Monday, July 7, 2008

Shan, Simons, & Singh: Redefining Sovereignty in International Economic Law

Wenhua Shan (Oxford Brookes Univ. - Law & Xi'an Jiaotong Univ. - Law), Penelope Simons (Univ. of Ottawa - Law), & Dalvinder Singh (Univ. of Warwick - Law) have published Redefining Sovereignty in International Economic Law (Hart Publishing 2008). Contents include:
  • John H. Jackson, Sovereignty: Outdated Concept or New Approaches
  • Ernst-Ulrich Petersmann, State Sovereignty, Popular Sovereignty and Individual Sovereignty: From Constitutional Nationalism to Multilevel Constitutionalism in International Economic Law?
  • Robert Howse, Sovereignty, Lost and Found
  • Vaughan Lowe, Sovereignty and International Economic Law
  • An Chen, Trade as the Guarantor of Peace, Liberty and Security?
  • Philip M. Nichols, Sovereignty and Reform of the World Trade Organisation
  • Asif Qureshi, Sovereignty Issues in the WTO Dispute Settlement—A ‘Development Sovereignty’ Perspective
  • Mads Andenas & Stefan Zleptnig, The Rule of Law and Proportionality in WTO Law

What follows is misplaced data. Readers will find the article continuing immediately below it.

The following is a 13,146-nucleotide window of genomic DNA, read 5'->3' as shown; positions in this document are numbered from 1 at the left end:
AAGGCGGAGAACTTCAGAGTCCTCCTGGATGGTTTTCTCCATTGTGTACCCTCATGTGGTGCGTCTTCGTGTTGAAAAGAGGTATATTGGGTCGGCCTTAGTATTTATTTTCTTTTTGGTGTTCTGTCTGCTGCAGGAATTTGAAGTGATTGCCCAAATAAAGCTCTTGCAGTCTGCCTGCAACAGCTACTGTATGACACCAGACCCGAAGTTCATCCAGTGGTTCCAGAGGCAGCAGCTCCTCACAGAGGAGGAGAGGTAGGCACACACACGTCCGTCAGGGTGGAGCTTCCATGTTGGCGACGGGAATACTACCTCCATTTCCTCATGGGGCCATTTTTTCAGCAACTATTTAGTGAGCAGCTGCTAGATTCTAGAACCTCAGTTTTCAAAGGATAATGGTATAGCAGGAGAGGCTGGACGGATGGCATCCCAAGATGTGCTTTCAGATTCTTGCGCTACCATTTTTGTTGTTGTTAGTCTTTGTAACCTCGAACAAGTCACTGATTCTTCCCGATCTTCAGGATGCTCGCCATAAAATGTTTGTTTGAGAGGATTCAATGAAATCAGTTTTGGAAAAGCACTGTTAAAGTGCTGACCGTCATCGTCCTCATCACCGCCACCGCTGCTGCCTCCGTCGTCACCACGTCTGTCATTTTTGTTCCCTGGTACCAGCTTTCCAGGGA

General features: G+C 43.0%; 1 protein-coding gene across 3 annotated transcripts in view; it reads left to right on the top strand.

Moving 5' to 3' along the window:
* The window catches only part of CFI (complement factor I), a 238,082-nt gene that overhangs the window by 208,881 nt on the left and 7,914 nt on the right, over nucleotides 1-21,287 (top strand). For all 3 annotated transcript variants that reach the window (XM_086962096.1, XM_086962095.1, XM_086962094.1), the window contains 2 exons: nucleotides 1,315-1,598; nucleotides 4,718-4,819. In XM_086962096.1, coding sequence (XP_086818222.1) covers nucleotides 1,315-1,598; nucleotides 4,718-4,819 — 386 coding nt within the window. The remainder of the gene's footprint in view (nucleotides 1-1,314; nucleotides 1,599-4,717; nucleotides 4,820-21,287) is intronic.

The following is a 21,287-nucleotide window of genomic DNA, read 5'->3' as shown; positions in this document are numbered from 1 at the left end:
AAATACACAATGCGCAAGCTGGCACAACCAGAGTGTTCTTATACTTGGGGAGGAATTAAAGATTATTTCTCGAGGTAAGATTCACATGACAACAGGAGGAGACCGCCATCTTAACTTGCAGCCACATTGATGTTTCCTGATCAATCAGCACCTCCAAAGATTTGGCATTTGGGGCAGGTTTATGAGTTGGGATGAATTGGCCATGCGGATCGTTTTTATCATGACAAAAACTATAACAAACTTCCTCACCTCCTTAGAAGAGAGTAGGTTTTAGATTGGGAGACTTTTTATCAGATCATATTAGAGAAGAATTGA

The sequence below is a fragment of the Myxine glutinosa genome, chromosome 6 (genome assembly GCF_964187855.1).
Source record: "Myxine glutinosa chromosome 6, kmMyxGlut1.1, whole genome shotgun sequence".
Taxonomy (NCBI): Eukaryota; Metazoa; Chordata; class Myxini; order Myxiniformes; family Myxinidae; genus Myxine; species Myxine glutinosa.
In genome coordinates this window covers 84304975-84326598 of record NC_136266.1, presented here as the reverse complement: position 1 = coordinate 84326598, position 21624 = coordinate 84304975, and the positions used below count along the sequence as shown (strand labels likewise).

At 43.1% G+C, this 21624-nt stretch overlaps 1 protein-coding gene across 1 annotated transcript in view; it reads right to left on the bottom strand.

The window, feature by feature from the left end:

• M. Sornarajah, The Neo-Liberal Agenda in Investment Arbitration: Its Rise, Retreat and Impact on State Sovereignty
  • Joachim Karl, International Investment Arbitration: A Threat to State Sovereignty?
  • Wenhua Shan, Calvo Doctrine, State Sovereignty and The Changing Landscape of International Investment Law
  • Charles Chatterjee & Anna Lefcovitch, Banking, Economic Development and the Law
  • Dalvinder Singh, The Role of the IMF and World Bank in Financial Sector Reform and Compliance
  • Jorge Guira, International Financial Law and the New Sovereignty: Legal Arbitrage as an Emerging Dimension of Global Governance
  • Andrew T.F. Lang, Re-Righting International Trade: Some Critical Thoughts on the Contemporary Trade and Human Rights Literature
  • Penelope Simons, Binding the Hand that Feeds Them: The Agreement on Agriculture, Transnational Corporations and the Right to Adequate Food in Developing Countries
  • David Schneiderman, Realising Rights in an Era of Economic Globalisation: Discourse Theory, Investor Rights, and Broad-Based Black Economic Empowerment